From: Center for Biological Diversity
Published August 11, 2016 03:48 PM

Feds Say California's Endangered Channel Islands Foxes Are Recovered

The U.S. Fish and Wildlife Service today announced the successful recovery of three out of four unique subspecies ofisland fox on San Miguel, Santa Rosa and Santa Cruz islands, removing them from the endangered species list. The agency also upgraded the protection status of the Santa Catalina Island fox — the fourth subspecies — from “endangered” to “threatened” to reflect its status improvement.

"Because they evolved separately on the islands for 16,000 years, these adorable little foxes are some of the only carnivores endemic to California,” said Jeff Miller with the Center. “They were on the brink of extinction just 12 years ago when they were protected under the Endangered Species Act. Now, thanks to successful reintroduction and recovery efforts, numbers of foxes are way up and threats have been reduced."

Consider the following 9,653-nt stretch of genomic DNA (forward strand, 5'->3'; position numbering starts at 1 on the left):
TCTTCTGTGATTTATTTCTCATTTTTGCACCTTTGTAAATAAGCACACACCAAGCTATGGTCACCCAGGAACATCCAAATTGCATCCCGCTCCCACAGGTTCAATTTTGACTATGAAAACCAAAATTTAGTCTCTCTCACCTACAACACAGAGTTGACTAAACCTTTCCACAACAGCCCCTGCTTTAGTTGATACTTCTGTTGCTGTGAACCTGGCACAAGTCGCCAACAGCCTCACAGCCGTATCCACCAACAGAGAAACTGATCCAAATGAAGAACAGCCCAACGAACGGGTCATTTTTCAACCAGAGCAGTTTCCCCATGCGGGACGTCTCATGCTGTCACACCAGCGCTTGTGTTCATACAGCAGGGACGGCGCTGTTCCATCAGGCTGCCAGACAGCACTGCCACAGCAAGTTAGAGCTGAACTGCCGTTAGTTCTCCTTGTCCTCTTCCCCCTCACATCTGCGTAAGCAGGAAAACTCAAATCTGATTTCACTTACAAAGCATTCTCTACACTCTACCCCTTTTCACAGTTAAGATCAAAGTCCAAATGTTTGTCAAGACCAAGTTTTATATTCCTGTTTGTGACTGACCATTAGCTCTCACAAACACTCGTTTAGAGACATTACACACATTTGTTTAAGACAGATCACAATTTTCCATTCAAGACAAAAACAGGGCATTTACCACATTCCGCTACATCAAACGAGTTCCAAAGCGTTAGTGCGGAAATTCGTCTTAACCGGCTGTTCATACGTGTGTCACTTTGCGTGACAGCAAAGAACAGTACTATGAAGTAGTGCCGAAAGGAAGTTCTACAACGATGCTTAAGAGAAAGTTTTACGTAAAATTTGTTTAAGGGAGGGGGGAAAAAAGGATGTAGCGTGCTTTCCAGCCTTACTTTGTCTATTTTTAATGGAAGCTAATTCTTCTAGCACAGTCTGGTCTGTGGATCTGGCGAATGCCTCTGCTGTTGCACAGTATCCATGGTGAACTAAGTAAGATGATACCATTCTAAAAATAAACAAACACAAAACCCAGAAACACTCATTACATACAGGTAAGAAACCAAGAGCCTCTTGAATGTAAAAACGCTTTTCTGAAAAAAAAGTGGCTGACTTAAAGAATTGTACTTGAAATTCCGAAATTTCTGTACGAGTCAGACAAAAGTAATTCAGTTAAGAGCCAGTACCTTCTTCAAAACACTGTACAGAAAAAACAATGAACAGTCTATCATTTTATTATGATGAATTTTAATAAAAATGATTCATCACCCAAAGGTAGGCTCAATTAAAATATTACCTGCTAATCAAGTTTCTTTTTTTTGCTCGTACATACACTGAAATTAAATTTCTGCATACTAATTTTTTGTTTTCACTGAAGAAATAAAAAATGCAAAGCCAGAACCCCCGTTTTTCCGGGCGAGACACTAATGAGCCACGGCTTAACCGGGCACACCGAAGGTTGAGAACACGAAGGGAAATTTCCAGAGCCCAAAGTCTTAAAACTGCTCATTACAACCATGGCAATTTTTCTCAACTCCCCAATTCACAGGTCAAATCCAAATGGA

California's diminutive Channel Islands foxes have been impacted by a cascade of ecosystem changes caused by introduction of invasive species and pesticide use, as well as disease. In a classic case of unintended consequences, island fox numbers plummeted in the late 1990s largely due to a sudden invasion of nonnative golden eagles. Golden eagles, which eat the foxes, were able to colonize the islands because the now-banned chemical DDT wiped out the islands’ native bald eagles — which eat fish, not foxes. The introduction of nonnative pigs, deer and elk to the islands provided additional prey for the invading golden eagles, and livestock reduced fox habitat. Island foxes have also been very vulnerable to canine distemper transmitted by domestic dogs.

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Image Credits: U.S. Navy

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